Baldassaro interview collection details rich history of Italian Americans in baseball
“Here I am, all four grandparents and my mother were born in Italy, so they were immigrants. I’m a professor of Italian, and I’m writing about baseball,” Baldassaro said. “Why not write about Italians in baseball?”
It began with an interview with Phil Rizzuto in 1993 at Milwaukee County Stadium, where Baldassaro was a frequent visitor thanks to his role as a writer for the Brewers’ Game Day Magazine. Decades later, Baldassaro is the author of three different books focused on Italian Americans’ contributions to baseball – and now, a collection of the interviews he conducted for one of those books is part of the Hall of Fame’s Recorded Media Archives.
He knew that, for posterity, the Hall of Fame was just the place where these rich accounts of baseball history should reside.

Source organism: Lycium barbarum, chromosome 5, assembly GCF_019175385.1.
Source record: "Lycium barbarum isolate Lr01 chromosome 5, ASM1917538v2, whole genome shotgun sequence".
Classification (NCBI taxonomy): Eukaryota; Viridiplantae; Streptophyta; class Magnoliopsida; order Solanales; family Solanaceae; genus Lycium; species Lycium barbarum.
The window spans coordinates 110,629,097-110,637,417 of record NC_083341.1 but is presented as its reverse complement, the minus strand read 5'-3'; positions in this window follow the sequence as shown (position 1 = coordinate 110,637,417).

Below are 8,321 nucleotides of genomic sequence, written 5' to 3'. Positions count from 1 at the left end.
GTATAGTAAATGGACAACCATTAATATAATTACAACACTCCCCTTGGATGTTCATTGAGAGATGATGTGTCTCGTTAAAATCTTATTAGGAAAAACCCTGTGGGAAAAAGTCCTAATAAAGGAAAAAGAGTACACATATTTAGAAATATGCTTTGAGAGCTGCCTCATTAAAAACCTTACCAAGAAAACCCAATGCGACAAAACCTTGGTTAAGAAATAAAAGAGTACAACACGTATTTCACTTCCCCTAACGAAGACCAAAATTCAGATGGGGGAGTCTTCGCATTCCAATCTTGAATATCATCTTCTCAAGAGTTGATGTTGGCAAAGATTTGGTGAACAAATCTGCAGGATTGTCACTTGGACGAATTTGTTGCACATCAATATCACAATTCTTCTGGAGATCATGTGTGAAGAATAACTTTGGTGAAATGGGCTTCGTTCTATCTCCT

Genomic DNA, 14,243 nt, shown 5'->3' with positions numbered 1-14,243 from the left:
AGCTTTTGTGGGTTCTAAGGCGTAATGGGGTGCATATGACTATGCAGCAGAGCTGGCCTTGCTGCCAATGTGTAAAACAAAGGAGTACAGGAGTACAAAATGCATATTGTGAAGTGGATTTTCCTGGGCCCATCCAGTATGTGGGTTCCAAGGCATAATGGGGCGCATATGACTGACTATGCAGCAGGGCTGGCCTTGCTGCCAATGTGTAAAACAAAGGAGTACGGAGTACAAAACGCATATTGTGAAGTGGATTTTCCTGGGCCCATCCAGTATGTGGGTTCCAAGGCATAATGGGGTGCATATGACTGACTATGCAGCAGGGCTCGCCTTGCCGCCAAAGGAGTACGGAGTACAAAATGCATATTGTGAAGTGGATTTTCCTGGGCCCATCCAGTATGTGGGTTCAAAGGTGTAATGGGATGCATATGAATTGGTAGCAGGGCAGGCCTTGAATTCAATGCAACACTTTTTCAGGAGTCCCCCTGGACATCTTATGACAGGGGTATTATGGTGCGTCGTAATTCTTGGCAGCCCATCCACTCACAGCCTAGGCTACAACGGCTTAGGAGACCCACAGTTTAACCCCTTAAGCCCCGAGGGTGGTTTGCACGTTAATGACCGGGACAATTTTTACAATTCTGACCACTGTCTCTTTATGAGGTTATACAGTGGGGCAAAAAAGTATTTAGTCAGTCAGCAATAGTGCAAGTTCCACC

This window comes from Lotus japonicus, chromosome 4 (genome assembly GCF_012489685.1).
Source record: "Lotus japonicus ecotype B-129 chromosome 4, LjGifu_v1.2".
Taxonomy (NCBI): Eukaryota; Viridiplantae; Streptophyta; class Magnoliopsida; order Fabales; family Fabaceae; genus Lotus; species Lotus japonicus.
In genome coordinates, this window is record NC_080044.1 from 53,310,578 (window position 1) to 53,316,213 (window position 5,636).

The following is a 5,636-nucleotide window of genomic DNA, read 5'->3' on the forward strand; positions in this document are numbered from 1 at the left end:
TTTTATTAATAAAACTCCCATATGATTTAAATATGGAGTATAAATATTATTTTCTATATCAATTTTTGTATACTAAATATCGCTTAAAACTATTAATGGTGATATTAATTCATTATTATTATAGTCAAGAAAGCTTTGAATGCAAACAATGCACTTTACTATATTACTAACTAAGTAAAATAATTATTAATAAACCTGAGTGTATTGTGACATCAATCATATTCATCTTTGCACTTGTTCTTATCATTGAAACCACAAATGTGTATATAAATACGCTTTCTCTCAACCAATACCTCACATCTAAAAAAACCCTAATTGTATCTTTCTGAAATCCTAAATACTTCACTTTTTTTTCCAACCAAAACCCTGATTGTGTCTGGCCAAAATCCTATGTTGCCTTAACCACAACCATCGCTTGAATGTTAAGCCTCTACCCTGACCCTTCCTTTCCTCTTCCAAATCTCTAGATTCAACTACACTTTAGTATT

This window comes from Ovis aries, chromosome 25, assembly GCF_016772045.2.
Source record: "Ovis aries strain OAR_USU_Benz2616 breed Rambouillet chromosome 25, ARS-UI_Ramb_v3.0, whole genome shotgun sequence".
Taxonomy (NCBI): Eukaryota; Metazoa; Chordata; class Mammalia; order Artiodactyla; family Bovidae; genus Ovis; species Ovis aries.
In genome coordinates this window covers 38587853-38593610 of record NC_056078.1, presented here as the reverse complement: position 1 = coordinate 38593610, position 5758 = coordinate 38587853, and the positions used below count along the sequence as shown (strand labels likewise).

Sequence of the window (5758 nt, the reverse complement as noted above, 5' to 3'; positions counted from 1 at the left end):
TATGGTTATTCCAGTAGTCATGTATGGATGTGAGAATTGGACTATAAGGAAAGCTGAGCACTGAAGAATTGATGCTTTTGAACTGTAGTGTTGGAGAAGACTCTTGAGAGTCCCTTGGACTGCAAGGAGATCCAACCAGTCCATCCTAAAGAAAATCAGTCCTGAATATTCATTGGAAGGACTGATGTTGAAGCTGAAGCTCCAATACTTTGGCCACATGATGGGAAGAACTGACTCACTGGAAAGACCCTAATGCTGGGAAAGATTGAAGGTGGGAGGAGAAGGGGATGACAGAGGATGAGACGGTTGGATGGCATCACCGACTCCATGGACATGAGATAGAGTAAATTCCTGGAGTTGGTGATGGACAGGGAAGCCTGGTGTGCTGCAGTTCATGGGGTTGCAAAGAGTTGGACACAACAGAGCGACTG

“The game on the field pretty much stayed the same, but it changed in many ways – day games, no night games, traveling by train, sharing rooms in the hotels, working in the offseason,” Baldassaro said. “These stories do reveal the humanity behind the statistics, and they provide, I think, a very vivid description of day-to-day life in the big leagues, going back to the 1930s, all the way to today, seeing how life in the big leagues has changed.”
And yet, despite the many changes to the game, by Baldassaro’s observation, the core motivations of baseball’s greatest talents have remained largely stagnant.
“You get a sense from every one of them that, yeah, they made money, and some of the more recent ones a lot of money, but fundamentally, the motivation was always, ‘I love the game, and that’s what I want to do with my life,’” Baldassaro said.
Janey Murray is the digital content specialist at the National Baseball Hall of Fame and Museum